BLADEMDA

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So, is it legal for an AA to perform a nerve block if the Anesthesiologist is directly present during the entire procedure?

What about the performance of Neuraxial blocks? I assume the "legality" varies from State to State but I'm curious about your particular gig for those of you covering AAs.
 
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The ASA has been a strong advocate for the AA profession since its inception. Not only does the ASA participate in the training, education, accreditation, and certification of AAs, but it also is one of the biggest proponents of the expansion of AAs in the workforce. In the March 2003 ASA NEWSLETTER, David C. Mackey, MD, clinical associate professor of anesthesiology, University of Florida College of Medicine, Gainesville, said, “The national emergence of the AA is long overdue. It is time to work with well-trained physician extenders who want to work with us and who are committed to the anesthesia care team concept.”17

Who is behind the surgical drape? Understanding the role of anesthesiologist assistants | The Bulletin
 
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btbam

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So, is it legal for an AA to perform a nerve block if the Anesthesiologist is directly present during the entire procedure?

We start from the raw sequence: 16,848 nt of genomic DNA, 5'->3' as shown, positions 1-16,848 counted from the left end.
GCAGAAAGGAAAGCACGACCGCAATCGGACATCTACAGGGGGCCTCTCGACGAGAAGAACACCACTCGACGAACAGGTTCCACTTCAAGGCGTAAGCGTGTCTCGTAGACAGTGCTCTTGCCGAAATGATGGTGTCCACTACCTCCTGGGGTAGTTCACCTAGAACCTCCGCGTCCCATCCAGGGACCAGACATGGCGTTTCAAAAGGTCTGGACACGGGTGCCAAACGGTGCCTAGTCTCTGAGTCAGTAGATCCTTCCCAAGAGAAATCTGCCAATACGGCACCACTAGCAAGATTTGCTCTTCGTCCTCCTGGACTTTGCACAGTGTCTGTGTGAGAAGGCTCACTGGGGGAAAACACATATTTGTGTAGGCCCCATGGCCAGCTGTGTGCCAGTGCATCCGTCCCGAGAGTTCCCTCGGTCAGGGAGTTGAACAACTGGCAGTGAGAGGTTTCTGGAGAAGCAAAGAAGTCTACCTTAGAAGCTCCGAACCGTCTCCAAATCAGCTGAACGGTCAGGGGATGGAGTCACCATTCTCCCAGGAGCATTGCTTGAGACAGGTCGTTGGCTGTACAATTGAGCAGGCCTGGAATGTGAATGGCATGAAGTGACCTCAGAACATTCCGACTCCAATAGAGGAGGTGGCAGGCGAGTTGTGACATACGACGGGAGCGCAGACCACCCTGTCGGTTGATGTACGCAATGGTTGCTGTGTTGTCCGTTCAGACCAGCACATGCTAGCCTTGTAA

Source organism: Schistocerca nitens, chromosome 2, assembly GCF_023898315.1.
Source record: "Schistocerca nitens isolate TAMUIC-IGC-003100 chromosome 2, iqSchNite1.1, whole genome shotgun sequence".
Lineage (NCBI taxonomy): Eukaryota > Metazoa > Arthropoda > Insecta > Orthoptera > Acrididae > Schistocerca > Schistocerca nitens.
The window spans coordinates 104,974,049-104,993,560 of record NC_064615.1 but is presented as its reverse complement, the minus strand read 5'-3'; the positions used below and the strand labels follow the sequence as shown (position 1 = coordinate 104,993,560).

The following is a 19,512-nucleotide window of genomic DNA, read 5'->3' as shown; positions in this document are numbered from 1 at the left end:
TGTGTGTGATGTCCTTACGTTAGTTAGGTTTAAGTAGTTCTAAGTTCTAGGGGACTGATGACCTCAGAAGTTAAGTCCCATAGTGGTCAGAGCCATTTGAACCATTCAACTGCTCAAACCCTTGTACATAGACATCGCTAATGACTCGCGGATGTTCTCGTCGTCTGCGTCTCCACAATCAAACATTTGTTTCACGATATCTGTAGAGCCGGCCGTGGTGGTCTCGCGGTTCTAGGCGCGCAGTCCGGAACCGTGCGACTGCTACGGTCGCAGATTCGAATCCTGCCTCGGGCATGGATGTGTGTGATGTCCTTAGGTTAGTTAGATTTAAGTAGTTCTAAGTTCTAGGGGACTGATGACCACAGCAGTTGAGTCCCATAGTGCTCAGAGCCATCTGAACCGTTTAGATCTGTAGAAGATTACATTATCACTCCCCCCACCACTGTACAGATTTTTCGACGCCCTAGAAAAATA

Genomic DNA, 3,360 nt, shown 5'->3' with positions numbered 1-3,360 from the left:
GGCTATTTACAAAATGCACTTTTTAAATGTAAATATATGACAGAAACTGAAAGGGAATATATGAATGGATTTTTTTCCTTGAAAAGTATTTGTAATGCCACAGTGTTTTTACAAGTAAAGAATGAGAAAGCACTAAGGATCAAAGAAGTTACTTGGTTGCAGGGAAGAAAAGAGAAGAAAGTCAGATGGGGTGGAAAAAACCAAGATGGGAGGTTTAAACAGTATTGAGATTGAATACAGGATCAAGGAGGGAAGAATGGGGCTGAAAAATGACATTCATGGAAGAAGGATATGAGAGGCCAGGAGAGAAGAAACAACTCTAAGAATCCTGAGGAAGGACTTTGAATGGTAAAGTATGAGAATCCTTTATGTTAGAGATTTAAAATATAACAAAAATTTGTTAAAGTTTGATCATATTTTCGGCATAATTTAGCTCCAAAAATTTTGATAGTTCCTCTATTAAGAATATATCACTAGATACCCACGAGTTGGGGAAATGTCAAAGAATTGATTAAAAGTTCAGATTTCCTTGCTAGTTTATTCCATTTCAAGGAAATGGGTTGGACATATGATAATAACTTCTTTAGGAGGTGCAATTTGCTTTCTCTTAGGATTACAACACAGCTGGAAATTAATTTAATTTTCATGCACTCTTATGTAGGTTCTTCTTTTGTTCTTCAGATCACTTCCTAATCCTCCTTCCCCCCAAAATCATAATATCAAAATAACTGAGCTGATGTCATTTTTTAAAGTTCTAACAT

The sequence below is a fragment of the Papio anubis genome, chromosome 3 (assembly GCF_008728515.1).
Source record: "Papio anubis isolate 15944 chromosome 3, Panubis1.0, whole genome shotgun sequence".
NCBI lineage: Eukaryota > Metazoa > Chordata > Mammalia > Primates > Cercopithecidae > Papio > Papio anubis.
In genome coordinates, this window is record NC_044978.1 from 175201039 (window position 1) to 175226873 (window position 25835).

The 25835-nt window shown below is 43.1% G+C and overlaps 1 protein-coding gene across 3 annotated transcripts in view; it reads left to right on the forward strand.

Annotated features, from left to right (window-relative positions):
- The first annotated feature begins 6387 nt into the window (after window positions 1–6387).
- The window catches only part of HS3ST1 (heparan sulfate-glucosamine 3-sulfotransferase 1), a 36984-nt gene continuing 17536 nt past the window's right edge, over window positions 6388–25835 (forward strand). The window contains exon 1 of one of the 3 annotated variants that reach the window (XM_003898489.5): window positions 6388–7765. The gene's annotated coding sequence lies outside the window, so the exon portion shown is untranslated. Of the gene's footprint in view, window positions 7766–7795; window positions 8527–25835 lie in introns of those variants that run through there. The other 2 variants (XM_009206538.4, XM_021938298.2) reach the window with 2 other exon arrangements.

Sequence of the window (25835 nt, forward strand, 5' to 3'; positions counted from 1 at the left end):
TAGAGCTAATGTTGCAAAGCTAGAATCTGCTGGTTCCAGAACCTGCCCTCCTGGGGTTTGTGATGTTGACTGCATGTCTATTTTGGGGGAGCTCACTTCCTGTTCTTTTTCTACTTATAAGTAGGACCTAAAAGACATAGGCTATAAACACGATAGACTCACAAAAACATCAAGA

What about the performance of Neuraxial blocks? I assume the "legality" varies from State to State but I'm curious about your particular gig for those of you covering AAs.
At my hospital in Atlanta, AAs (I am one) don't do regional/neuraxial, but I have friends at other hospitals that do and as far as I know it is under our scope of practice. I did some neuraxial in school on clinical rotations, but no regional.
 
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untitled (4).png Not sure he actually said that, but it fits....
 

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So, is it legal for an AA to perform a nerve block if the Anesthesiologist is directly present during the entire procedure?

What about the performance of Neuraxial blocks? I assume the "legality" varies from State to State but I'm curious about your particular gig for those of you covering AAs.
AAs don't come across as trying to take over the profession like CRNAs, but that could be due to the fact I haven't spent much time with them.
 

AdmiralChz

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So, is it legal for an AA to perform a nerve block if the Anesthesiologist is directly present during the entire procedure?

What about the performance of Neuraxial blocks? I assume the "legality" varies from State to State but I'm curious about your particular gig for those of you covering AAs.
At my residency shop AAs were able to do neuraxial with anesthesiologists present, but many simply asked the attending to do it since they hadn't done it since school. I know of an academic center in Wisconsin that allows their AAs to cover the labor floor at night as well.

I have yet to see any AAs doing any substantial regional, but I admit I only have limited anecdotal experience.
 

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AAs don't come across as trying to take over the profession like CRNAs, but that could be due to the fact I haven't spent much time with them.
At my shop they do. There is no difference in the small group of militant CRNAS and AA's (we ha r